Fiberglassing the inside of the boat
I have included this in the WebLetter after receiving a phone call asking this question. It is not the first and will not be the last time this question is asked. It is important to reiterate what we have said in many places on this site: Fiberglass adds very little strength to a plywood boat. If you want to make the boat stronger, increase plywood thickness. Fiberglass is primarily applied to protect against abrasion and reduce maintenance.
The majority of the designs in our catalog are for sheet plywood with sawn frames. This discussion deals with this type of construction.
Above is a portion of the Glen-L 17 drawings that shows the bottom of a frame, keel, bottom battens and chines. In order to fiberglass the inside, it is necessary to lay the cloth around all the logitudinal members. If interior corners are not filleted, you are almost guaranteed gaps between the cloth and these interior corners. Should water get into these "runways", for any reason, it would travel along the member and make dry rot the likely outcome.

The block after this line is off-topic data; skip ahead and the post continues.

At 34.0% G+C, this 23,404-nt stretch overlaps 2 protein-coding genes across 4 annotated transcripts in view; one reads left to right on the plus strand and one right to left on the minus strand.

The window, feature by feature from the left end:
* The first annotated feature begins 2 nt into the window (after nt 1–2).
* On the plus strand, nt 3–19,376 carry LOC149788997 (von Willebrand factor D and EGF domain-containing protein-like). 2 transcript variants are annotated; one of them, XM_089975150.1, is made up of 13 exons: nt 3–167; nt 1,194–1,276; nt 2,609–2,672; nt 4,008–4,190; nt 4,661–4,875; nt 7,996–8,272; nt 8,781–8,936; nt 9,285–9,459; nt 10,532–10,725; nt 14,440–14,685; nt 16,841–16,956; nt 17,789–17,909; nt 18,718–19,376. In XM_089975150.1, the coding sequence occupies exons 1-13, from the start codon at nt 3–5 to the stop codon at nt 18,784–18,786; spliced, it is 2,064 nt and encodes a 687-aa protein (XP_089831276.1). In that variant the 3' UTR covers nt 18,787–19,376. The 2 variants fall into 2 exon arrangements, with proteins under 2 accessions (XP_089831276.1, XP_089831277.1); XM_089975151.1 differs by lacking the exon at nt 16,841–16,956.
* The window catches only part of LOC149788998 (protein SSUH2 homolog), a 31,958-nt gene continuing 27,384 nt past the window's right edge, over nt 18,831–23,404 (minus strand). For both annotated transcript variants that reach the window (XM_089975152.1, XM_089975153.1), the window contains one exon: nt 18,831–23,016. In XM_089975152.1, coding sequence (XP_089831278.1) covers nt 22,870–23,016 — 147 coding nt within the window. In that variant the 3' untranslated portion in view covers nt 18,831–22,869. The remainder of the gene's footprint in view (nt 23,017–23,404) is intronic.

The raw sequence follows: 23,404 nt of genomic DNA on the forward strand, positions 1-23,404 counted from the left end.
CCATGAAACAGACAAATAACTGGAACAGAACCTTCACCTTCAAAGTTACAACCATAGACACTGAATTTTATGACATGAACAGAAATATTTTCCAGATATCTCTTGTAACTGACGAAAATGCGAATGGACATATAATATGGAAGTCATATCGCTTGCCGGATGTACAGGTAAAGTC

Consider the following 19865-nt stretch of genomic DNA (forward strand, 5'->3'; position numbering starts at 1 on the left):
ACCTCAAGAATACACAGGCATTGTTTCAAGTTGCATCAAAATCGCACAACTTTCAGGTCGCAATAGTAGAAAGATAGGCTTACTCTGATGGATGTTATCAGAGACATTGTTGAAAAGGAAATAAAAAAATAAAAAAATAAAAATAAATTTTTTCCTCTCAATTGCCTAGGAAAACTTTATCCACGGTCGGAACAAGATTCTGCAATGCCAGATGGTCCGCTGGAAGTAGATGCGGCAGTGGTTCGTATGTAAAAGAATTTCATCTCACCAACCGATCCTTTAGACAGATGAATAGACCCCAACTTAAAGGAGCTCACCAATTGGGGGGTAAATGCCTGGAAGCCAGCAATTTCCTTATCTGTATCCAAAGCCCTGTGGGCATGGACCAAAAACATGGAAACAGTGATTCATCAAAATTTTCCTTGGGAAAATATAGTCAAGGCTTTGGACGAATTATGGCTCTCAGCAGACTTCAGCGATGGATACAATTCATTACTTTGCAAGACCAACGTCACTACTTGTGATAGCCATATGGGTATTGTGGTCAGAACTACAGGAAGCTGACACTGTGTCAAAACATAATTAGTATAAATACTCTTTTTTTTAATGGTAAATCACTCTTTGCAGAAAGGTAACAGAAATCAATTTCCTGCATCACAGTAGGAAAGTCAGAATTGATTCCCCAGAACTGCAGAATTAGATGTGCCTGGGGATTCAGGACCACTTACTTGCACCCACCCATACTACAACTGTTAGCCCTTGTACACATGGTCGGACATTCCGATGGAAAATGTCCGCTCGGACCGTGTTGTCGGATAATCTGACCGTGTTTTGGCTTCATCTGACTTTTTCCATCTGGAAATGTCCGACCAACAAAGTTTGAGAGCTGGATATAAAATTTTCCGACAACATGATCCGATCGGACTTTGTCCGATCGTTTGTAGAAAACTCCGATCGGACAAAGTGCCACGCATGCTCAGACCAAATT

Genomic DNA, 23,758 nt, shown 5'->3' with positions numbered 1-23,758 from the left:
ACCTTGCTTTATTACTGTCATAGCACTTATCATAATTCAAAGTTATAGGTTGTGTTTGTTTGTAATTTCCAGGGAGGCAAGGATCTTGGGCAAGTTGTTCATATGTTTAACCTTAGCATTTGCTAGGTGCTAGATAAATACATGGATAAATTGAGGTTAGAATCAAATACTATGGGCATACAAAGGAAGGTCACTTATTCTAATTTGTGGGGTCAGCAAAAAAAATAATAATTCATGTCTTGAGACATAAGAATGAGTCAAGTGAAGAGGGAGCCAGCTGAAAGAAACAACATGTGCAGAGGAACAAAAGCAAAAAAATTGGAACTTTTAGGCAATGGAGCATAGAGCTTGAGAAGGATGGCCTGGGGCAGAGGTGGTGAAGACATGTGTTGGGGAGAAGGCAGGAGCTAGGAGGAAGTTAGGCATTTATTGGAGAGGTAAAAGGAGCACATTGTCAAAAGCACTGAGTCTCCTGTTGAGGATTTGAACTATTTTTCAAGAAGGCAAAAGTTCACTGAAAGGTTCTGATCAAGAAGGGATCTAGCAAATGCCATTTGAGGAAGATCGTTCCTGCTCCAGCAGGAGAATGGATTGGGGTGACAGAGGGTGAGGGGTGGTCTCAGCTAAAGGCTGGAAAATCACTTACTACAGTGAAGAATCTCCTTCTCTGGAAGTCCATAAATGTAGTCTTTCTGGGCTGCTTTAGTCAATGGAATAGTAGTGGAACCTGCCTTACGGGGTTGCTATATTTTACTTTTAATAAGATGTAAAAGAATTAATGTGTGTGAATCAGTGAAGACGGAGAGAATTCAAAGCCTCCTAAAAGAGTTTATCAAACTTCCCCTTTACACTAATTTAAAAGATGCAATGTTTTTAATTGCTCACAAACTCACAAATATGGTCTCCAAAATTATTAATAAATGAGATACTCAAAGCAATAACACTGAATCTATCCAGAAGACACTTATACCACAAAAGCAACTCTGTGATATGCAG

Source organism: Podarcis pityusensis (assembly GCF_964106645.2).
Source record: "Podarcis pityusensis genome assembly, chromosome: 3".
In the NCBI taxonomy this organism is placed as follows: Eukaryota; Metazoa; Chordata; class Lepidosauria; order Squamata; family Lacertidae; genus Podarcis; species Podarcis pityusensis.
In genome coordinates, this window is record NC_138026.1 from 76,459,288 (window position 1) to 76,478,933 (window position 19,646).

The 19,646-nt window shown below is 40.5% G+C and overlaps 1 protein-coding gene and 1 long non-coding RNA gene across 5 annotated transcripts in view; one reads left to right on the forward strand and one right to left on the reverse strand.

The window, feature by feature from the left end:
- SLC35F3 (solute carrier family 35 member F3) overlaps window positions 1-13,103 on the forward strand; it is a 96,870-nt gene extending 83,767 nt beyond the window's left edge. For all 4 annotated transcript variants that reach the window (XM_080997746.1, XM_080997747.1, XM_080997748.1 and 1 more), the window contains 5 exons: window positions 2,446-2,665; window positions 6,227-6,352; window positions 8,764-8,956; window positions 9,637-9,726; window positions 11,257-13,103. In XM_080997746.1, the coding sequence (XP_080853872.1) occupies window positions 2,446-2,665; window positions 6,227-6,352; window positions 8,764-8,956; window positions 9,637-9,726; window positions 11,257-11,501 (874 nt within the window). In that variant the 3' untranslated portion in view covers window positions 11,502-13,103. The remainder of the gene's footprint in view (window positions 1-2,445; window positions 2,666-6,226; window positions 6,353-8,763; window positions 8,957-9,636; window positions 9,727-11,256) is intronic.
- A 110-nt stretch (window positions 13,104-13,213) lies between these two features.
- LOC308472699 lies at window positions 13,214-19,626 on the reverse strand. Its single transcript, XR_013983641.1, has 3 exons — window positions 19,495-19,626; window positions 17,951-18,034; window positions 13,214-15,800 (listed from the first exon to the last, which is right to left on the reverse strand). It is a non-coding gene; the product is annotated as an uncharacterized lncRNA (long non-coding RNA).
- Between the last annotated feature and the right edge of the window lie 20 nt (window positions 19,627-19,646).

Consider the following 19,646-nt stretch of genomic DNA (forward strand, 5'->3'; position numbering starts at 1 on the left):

This is a plan view that shows the athwartship frames. These would also be difficult to fiberglass around, and if filleted and fiberglassed, how would you provide limbers to allow water to drain aft?
We have built a lot of boats over the years and have never fiberglassed the interior of a framed boat. We have fiberglassed decks and cockpit soles, but not hull interiors. If you wanted to spend the time, could you do it? Yes. But is is expensive, difficult to do and has very little payoff and some potential problems. I would not fiberglass the inside of my boat.